The math doesn't add up

  1. 20
    I'm a math person, so it really bothers me when my manager asks us to do an additional task or duty without subtracting a current task or duty. The math doesn't add up.

    Our current duties take up a full shift. If you add something more, something else needs to be eliminated.

    For example:

    When my manager says, "I'd like you to provide the patient with handwritten thank you cards. These cards will take about 2 minutes to write and distribute per patient." She should also say, "therefore, you no longer have to complete care plans for your patients, as those take about the same amount of time. From now on, I will write the care plans for you."
    OhioRn11, DizzyLizzyNurse, dudette10, and 17 others like this.
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  3. 132 Comments so far...

  4. 19
    I seriously find this weird. if I got a thank you card I would be like "umm...ok?"
    I think it's supposed to be the other way around.
    nursel56, DizzyLizzyNurse, RNJill, and 16 others like this.
  5. 5
    Are you serious?
    DizzyLizzyNurse, elprup, poppycat, and 2 others like this.
  6. 10
    Once upon a time, "time studies" were common in Hospitals. They're still consider obligatory in other occupations where you would need to know if the cumulative time required to perform the expected tasks matches up with the time available, since you can't expect things to be done, to the standard you want them done, if you aren't providing the time to do them. This seemingly obvious rationale has been largely abandoned by Nursing administration.

    But yes, there was a time when in order to add 2 minutes worth of work to a saturated workload, you had to make 2 minutes available somehow. Then as time studies started to show the time available was far exceeding the time required for what was expected, time studies stopped happening, which then just opened the door to adding tasks with reckless abandon.
    SummitRN, poppycat, Penguin67, and 7 others like this.
  7. 1
    Yeah, the good old zero sum concept. My husband and I discuss this all the time.
    noyesno likes this.
  8. 22
    Please tell us what you are thanking your patients for.
  9. 24
    When I asked why housekeeping couldn't do a certain new housekeeping task instead of nursing being expected to do it, I was told they don't have time, they'd have to hire more people. But it was added to the nursing load without hiring more nurses?
    nursel56, Ayvah, elprup, and 21 others like this.
  10. 8
    I know exactly what you mean. My hospital institutes new policies all the time without any suggestions of how to incorporate them efficiently into practice.

    The most recent innovation is that we have new paper sheets to record PCA and epidural checks on, as we are told they aren't being input in the computer consistently. I don't think administration has realized that we are too busy to actually do them as often as they want, and that adding paper on top of computer charting won't help.
    KyPinkRN, merlee, Penguin67, and 5 others like this.
  11. 15
    Hmmm, a personal "thank you" note from the nurse at discharge? The way I used to write "Thanks!" and drew a smiley face on the bill, topped with a few mints, the way I did eons ago when working as a waitress? What exactly are we looking for in terms of a reaction from the patient, a tip?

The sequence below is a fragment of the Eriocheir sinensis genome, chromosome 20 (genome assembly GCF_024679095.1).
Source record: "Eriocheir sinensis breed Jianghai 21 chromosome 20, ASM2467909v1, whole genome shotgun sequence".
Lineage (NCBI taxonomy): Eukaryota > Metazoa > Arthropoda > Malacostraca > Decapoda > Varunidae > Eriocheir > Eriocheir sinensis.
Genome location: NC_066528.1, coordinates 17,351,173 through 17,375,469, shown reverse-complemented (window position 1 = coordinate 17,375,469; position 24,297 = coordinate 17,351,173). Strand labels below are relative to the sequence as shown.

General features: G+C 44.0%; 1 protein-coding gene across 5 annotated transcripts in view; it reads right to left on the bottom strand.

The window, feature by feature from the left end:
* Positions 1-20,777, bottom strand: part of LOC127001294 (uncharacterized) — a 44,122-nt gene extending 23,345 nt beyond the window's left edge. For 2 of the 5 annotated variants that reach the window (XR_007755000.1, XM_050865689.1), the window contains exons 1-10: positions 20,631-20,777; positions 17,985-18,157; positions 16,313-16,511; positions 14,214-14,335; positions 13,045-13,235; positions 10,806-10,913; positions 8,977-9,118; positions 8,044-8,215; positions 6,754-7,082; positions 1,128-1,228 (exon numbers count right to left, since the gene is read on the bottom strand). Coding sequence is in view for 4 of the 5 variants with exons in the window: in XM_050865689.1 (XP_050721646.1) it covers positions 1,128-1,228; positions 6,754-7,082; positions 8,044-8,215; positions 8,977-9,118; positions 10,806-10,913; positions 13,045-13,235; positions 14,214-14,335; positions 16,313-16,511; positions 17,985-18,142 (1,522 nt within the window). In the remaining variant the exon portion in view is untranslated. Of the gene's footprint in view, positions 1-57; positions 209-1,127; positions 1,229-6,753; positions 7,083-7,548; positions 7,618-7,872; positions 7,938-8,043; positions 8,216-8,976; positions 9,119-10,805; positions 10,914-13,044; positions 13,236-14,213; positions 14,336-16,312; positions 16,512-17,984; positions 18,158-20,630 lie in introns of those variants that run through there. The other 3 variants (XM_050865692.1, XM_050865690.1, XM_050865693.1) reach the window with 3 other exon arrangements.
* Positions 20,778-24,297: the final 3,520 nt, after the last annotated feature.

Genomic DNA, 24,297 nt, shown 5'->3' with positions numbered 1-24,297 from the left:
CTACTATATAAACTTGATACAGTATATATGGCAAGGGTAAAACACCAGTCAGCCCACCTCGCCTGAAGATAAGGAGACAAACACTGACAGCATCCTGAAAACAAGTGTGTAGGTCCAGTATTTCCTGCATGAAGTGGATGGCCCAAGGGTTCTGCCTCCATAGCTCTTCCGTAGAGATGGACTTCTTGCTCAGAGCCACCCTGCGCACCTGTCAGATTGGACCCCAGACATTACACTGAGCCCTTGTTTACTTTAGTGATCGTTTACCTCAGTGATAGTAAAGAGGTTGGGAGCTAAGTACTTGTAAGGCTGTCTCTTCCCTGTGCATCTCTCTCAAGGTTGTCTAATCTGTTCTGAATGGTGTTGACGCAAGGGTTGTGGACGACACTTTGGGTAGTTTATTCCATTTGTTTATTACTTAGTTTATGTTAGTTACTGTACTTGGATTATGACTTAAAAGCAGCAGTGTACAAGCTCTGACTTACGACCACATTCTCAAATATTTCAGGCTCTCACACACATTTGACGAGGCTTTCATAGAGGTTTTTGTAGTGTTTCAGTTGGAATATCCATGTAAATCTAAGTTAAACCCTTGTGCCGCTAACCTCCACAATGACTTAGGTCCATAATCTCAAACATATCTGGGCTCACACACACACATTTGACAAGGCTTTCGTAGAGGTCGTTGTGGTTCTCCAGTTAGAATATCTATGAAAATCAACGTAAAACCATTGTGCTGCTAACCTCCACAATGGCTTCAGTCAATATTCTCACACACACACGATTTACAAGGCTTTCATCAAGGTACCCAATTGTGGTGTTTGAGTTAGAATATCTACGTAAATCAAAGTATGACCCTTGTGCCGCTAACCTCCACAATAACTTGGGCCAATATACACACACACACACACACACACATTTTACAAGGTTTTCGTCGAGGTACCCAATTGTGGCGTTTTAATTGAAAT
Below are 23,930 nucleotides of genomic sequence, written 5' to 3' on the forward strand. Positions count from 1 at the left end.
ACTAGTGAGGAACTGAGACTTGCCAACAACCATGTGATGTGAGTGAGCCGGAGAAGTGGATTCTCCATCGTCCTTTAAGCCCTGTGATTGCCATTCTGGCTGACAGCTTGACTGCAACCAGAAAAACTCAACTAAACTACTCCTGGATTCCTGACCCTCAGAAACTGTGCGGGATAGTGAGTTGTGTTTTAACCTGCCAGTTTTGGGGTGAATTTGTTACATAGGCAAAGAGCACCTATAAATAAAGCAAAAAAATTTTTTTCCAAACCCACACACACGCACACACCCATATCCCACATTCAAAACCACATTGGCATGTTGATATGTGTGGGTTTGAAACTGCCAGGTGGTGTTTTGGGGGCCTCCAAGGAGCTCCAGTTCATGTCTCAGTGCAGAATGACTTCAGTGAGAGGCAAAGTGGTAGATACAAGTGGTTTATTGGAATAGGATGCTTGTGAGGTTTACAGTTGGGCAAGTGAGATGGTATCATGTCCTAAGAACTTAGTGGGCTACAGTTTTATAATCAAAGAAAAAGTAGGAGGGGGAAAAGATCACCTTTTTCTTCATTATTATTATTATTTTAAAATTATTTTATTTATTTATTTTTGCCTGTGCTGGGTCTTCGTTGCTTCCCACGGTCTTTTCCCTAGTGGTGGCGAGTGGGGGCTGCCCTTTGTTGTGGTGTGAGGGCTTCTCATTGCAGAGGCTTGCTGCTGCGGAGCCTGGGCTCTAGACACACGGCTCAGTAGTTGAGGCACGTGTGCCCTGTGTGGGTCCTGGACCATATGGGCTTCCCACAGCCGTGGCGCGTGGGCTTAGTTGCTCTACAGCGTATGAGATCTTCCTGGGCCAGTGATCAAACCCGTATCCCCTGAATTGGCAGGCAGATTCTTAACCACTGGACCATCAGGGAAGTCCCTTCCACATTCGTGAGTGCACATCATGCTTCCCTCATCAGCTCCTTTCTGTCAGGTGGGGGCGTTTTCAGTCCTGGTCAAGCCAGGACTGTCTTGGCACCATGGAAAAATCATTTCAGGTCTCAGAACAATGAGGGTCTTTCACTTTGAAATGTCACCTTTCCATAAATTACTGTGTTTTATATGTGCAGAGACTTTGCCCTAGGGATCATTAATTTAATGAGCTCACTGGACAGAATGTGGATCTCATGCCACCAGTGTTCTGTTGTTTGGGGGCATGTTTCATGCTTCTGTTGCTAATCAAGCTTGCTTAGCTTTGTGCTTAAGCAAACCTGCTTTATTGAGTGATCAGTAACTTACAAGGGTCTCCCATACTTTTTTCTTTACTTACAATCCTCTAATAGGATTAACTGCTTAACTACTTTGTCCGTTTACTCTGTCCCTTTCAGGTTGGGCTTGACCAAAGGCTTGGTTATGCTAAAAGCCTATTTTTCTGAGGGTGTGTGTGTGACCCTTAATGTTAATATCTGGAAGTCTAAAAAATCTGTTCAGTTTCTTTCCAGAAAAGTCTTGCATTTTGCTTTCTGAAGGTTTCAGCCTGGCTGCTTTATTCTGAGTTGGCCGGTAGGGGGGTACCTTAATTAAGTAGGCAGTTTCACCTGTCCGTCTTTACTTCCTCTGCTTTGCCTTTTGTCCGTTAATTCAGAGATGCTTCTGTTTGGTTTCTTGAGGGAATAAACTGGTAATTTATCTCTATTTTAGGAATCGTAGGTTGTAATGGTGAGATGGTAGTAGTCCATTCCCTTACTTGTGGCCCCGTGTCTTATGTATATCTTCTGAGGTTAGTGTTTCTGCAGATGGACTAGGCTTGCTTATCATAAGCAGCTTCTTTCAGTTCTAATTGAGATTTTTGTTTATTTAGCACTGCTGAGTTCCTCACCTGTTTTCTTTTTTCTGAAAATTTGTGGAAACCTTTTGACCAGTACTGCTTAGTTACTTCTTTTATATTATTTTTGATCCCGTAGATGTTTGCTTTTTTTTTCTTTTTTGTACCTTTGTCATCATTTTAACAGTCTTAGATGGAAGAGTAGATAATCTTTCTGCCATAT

DizzyLizzyNurse, ohioSICUrn, dodoy, and 12 others like this.
  12. 54
    Aaaaaaand that little "must do" would effectively spell the end of CheesePotato's nursing career. Really. Because my mind immediately went to the following chestnut:

    "Dear Gentleman of 513B--

    That we stand here on the cusp of your release from the hospital to long term intensive care, I would like to take this time to reflect on our time together and offer heartfelt thanks.

    Thank you so much for not only drinking and driving but going that extra mile for excellence and bringing it all home with a well placed, "LOL U no it buddyz" text that effectively helped you flip your car across a four lane expressway. I mean, I really didn't need sleep anyway, so getting called out at two AM to flood you with blood products, realign your pelvis, both femurs, your tibia, ulna, place a couple chest tubes and rex open a bit of your skull was exactly what I needed. Let us not forget the vomit and blood on my shoes and scrubs to the point it saturated my undergarments. I had been meaning to swap them out anyway.

    Oh, and those other two that suffered from your awesomeness? Yeah, that just made my night way fantastic.

    Ah yes, memories.

    Thank you. Truly. Thank you.

    Love and snuggles,

    ~~CP~~"

    Can you say terminated?

    For the life of me, I will never understand management. Last year they wanted us to start verbally thanking patients for "allowing us to participate in their care". Really? You flipped your ATV while high as a kite. This is not really a highlight in my world right now, thank you.

    But, may I suggest writing out a few quick fill form letters and having them placed on rubber stamps? Think of the time you will save while meeting your quota of thank you letters!

    Cheers,

    ~~CP~~

    P.S.

    A certain Lemur mentioned something about a Thank You note meme and after I got done coughing my gum back up out of my lung, I decided that was a splendid idea. Give me a day to get it all ironed out, but it will be a sister blog to my current one *see my profile for details. All credit goes to Lemur for something that is pure hilarity and genius. ::salutes::
    Last edit by CheesePotato on Dec 9, '12 : Reason: Too many Cheetos.
    DizzyLizzyNurse, tyvin, Skips, and 51 others like this.


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